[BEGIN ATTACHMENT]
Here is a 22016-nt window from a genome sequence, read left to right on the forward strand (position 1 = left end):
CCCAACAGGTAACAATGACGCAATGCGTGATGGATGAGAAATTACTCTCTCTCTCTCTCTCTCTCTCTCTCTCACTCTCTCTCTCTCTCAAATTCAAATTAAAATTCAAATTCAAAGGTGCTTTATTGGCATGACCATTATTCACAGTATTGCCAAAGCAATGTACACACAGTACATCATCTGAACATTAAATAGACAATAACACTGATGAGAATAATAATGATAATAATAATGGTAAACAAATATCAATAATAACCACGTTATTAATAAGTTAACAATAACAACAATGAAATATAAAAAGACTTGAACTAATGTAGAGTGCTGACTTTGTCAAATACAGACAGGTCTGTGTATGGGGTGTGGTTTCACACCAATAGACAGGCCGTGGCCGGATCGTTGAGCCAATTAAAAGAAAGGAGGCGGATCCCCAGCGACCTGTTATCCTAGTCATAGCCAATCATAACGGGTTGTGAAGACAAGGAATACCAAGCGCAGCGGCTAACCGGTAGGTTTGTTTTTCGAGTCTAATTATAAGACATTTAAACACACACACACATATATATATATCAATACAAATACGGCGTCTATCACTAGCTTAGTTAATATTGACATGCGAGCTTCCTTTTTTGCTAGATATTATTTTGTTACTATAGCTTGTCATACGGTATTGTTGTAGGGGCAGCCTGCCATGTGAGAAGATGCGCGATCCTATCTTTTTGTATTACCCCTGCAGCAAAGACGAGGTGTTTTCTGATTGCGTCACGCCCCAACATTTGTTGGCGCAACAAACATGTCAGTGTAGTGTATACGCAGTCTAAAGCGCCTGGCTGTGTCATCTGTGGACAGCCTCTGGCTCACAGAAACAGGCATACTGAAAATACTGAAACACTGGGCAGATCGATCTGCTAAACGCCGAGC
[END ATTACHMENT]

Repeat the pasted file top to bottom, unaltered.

Here is a 22016-nt window from a genome sequence, read left to right on the forward strand (position 1 = left end):
CCCAACAGGTAACAATGACGCAATGCGTGATGGATGAGAAATTACTCTCTCTCTCTCTCTCTCTCTCTCTCTCACTCTCTCTCTCTCTCAAATTCAAATTAAAATTCAAATTCAAAGGTGCTTTATTGGCATGACCATTATTCACAGTATTGCCAAAGCAATGTACACACAGTACATCATCTGAACATTAAATAGACAATAACACTGATGAGAATAATAATGATAATAATAATGGTAAACAAATATCAATAATAACCACGTTATTAATAAGTTAACAATAACAACAATGAAATATAAAAAGACTTGAACTAATGTAGAGTGCTGACTTTGTCAAATACAGACAGGTCTGTGTATGGGGTGTGGTTTCACACCAATAGACAGGCCGTGGCCGGATCGTTGAGCCAATTAAAAGAAAGGAGGCGGATCCCCAGCGACCTGTTATCCTAGTCATAGCCAATCATAACGGGTTGTGAAGACAAGGAATACCAAGCGCAGCGGCTAACCGGTAGGTTTGTTTTTCGAGTCTAATTATAAGACATTTAAACACACACACACATATATATATATCAATACAAATACGGCGTCTATCACTAGCTTAGTTAATATTGACATGCGAGCTTCCTTTTTTGCTAGATATTATTTTGTTACTATAGCTTGTCATACGGTATTGTTGTAGGGGCAGCCTGCCATGTGAGAAGATGCGCGATCCTATCTTTTTGTATTACCCCTGCAGCAAAGACGAGGTGTTTTCTGATTGCGTCACGCCCCAACATTTGTTGGCGCAACAAACATGTCAGTGTAGTGTATACGCAGTCTAAAGCGCCTGGCTGTGTCATCTGTGGACAGCCTCTGGCTCACAGAAACAGGCATACTGAAAATACTGAAACACTGGGCAGATCGATCTGCTAAACGCCGAGC